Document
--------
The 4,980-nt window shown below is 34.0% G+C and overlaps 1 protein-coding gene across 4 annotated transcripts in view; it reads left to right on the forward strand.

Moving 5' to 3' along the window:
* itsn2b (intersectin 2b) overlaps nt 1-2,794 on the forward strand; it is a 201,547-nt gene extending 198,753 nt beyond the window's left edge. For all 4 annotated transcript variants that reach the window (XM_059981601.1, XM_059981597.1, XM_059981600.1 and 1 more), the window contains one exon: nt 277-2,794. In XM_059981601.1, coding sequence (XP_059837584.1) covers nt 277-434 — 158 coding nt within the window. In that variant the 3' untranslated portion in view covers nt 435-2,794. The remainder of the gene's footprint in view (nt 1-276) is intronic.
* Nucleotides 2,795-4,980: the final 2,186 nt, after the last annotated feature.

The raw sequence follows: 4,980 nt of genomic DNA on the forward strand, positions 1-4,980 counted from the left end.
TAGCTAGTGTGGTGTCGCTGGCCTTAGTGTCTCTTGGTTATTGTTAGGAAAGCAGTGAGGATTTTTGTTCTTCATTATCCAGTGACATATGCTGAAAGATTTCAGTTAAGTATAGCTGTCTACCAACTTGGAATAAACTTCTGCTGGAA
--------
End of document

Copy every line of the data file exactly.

The 4,980-nt window shown below is 34.0% G+C and overlaps 1 protein-coding gene across 4 annotated transcripts in view; it reads left to right on the forward strand.

Moving 5' to 3' along the window:
* itsn2b (intersectin 2b) overlaps nt 1-2,794 on the forward strand; it is a 201,547-nt gene extending 198,753 nt beyond the window's left edge. For all 4 annotated transcript variants that reach the window (XM_059981601.1, XM_059981597.1, XM_059981600.1 and 1 more), the window contains one exon: nt 277-2,794. In XM_059981601.1, coding sequence (XP_059837584.1) covers nt 277-434 — 158 coding nt within the window. In that variant the 3' untranslated portion in view covers nt 435-2,794. The remainder of the gene's footprint in view (nt 1-276) is intronic.
* Nucleotides 2,795-4,980: the final 2,186 nt, after the last annotated feature.

The raw sequence follows: 4,980 nt of genomic DNA on the forward strand, positions 1-4,980 counted from the left end.
TAGCTAGTGTGGTGTCGCTGGCCTTAGTGTCTCTTGGTTATTGTTAGGAAAGCAGTGAGGATTTTTGTTCTTCATTATCCAGTGACATATGCTGAAAGATTTCAGTTAAGTATAGCTGTCTACCAACTTGGAATAAACTTCTGCTGGAA